Corrupt Corporate Executive: Derek Powers, the first season's Big Bad. Paxton Powers nominally takes over for him in the first season finale, but it just is not the same. Paxton is selfish and unscrupulous (and not seen very often after the end of season one); Derek was just plain bad.
Crazy-Prepared: This is still Batman we are talking about. Terry is a good student (sometimes). It is shown just how prepared Bruce is in the episode "Black Out":
Terry: "She's trying to escape!" (Bruce pushes a button, doors close.)
Bruce: "Helps to be prepared."
Terry: "She's getting through! "(Bruce pushes another button, door becomes electrified) "Man. You really are prepared."
Bruce: (Cue Inque slithering up to the ceiling) She won't get through that way either. There's a foot of solid steel up there."
Barbara, meanwhile, has also taken the lessons of her old mentor to heart, turning the Gotham police into a genuine force to be reckoned with.
Create Your Own Villain: Derek Powers became Blight because of Terry throwing a nerve gas container at him as a distraction. He survived the exposure, but the cure turned him into a nightlight. Powers was already a Corrupt Corporate Executive; Terry gave him powers.
Cursed with Awesome: Terry takes his job of Batman differently at several points in the series. For the most part, he appears more appreciative and aware of how awesome being Batman actually is than Bruce did when he was still in the cowl, as seen in the second part of "Rebirth". On the other hand, when Max expresses desire to be Batman or a similar superhero, Terry tries to convince her that being Batman "isn't fun," and is not something to be lightly treated or entered into. In the famous "Epilogue" episode, an older Terry angsts over how Batman is a curse since he can not be close to Dana and, since discovering Bruce is his father, he believes he has been manipulated since birth to become Batman. By the end of the episode, it is shown that he has probably changed his mind.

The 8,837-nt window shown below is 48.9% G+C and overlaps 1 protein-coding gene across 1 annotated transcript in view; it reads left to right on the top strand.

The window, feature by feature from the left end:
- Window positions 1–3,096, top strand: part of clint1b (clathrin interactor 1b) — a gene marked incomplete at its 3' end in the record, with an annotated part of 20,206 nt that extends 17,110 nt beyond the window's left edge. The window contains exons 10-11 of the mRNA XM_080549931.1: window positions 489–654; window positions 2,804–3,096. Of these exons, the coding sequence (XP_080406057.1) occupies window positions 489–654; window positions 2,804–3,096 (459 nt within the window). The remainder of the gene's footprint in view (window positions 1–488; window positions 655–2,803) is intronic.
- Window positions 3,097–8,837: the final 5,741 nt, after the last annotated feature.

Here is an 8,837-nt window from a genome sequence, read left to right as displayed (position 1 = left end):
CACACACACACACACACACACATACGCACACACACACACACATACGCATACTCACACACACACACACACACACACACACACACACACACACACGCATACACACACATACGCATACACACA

Inverted with Shriek, who actually tried to make legitimate money off his inventions and became a criminal in order to secure funding for his research.
Played straight with Spellbinder; the man has mind control technology, yet his plans seem to be to brainwash teenagers to steal stuff. He must have really, really hated his job as a child psychologist.
Bane's caretaker took the chemical formula for Venom, which Bane now needs just to stay alive, and mass-produced it as a slap-on skin patch which he sold as a performance-enhancing drug.
Dr. Peter Corso has cashed his checks: he runs a successful and respected medical clinic where he uses advanced cybernetics to create prosthetic limbs for those injured in accidents. However, he becomes the supplier and mechanic for a gang of criminals when they kidnap his wife. She isn't really kidnapped she's actually just using both him and the gang to get richs.
Dating Catwoman: Ten of the Royal Flush Gang and Terry, each unaware of another's identity until the end. Bruce was amused when Terry asked him "this kinda thing ever happen to you?".